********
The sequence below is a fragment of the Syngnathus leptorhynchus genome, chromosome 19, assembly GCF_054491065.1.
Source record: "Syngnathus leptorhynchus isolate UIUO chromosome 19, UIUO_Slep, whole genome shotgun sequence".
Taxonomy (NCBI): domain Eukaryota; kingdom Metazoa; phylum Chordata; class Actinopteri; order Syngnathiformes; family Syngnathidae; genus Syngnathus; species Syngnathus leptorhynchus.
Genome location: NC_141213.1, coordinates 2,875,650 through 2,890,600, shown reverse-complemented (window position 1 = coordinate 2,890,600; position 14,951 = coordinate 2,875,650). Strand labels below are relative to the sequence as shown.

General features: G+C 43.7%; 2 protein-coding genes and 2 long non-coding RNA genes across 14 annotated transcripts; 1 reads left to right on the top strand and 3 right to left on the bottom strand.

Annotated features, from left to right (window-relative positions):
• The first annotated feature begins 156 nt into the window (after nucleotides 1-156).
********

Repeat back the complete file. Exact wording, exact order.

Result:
The sequence below is a fragment of the Syngnathus leptorhynchus genome, chromosome 19, assembly GCF_054491065.1.
Source record: "Syngnathus leptorhynchus isolate UIUO chromosome 19, UIUO_Slep, whole genome shotgun sequence".
Taxonomy (NCBI): domain Eukaryota; kingdom Metazoa; phylum Chordata; class Actinopteri; order Syngnathiformes; family Syngnathidae; genus Syngnathus; species Syngnathus leptorhynchus.
Genome location: NC_141213.1, coordinates 2,875,650 through 2,890,600, shown reverse-complemented (window position 1 = coordinate 2,890,600; position 14,951 = coordinate 2,875,650). Strand labels below are relative to the sequence as shown.

General features: G+C 43.7%; 2 protein-coding genes and 2 long non-coding RNA genes across 14 annotated transcripts; 1 reads left to right on the top strand and 3 right to left on the bottom strand.

Annotated features, from left to right (window-relative positions):
• The first annotated feature begins 156 nt into the window (after nucleotides 1-156).